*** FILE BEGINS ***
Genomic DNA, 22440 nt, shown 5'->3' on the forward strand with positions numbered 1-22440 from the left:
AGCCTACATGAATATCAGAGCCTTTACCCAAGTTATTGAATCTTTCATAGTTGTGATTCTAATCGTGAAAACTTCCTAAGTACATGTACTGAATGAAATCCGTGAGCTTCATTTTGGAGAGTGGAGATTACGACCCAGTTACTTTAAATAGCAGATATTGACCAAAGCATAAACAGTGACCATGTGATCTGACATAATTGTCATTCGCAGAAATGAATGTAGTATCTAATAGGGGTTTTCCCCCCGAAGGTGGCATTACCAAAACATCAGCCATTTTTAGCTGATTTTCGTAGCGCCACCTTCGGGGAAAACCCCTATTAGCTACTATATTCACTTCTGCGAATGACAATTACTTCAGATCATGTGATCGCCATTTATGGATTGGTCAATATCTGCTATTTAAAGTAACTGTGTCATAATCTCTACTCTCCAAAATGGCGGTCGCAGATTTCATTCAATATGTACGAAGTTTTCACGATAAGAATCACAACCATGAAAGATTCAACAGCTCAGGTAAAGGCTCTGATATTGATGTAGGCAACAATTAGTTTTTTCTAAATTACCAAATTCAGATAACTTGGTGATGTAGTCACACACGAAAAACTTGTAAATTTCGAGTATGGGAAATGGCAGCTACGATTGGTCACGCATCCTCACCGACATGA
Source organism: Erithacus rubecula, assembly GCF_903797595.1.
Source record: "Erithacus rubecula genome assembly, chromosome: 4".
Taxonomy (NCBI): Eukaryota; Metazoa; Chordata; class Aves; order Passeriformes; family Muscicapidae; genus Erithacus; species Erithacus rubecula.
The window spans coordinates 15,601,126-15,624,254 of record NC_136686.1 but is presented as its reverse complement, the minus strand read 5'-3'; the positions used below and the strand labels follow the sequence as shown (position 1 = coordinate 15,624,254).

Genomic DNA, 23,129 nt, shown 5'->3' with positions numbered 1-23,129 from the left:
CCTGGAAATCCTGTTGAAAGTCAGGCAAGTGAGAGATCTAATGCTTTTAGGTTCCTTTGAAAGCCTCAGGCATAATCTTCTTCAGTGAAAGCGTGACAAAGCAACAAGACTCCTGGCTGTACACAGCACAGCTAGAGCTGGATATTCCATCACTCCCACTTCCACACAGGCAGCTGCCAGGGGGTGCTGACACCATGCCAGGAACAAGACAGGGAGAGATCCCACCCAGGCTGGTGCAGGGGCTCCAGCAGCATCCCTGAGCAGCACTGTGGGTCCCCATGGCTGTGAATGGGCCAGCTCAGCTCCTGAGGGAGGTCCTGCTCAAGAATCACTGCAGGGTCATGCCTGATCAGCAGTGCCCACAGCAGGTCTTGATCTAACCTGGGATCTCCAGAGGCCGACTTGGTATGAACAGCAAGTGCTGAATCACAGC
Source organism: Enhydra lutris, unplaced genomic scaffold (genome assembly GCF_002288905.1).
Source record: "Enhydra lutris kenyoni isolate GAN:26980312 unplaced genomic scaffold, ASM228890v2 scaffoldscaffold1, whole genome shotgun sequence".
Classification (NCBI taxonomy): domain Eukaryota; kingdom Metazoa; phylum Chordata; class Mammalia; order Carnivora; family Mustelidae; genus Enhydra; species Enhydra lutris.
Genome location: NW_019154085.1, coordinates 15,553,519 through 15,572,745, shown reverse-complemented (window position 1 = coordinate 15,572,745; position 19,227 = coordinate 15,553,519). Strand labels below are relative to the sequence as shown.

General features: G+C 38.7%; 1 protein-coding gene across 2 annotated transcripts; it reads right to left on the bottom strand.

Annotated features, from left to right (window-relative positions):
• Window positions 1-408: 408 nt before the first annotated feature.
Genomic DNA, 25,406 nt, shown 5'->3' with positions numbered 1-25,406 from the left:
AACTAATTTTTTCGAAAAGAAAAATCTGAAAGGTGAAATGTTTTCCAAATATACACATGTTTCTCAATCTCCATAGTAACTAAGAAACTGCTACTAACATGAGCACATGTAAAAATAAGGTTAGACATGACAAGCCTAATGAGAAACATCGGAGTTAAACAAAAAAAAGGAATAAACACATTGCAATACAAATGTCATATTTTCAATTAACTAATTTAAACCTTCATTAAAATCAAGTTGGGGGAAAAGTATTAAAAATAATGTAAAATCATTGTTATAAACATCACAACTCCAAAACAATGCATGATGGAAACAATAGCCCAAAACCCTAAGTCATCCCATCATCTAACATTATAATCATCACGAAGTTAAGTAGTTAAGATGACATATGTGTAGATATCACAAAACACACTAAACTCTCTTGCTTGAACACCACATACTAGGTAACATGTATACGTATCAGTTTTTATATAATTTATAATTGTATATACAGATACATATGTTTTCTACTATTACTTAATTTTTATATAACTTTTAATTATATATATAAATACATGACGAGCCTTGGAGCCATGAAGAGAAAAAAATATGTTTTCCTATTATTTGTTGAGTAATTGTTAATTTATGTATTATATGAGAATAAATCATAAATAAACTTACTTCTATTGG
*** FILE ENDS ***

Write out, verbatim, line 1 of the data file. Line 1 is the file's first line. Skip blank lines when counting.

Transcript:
Genomic DNA, 22440 nt, shown 5'->3' on the forward strand with positions numbered 1-22440 from the left: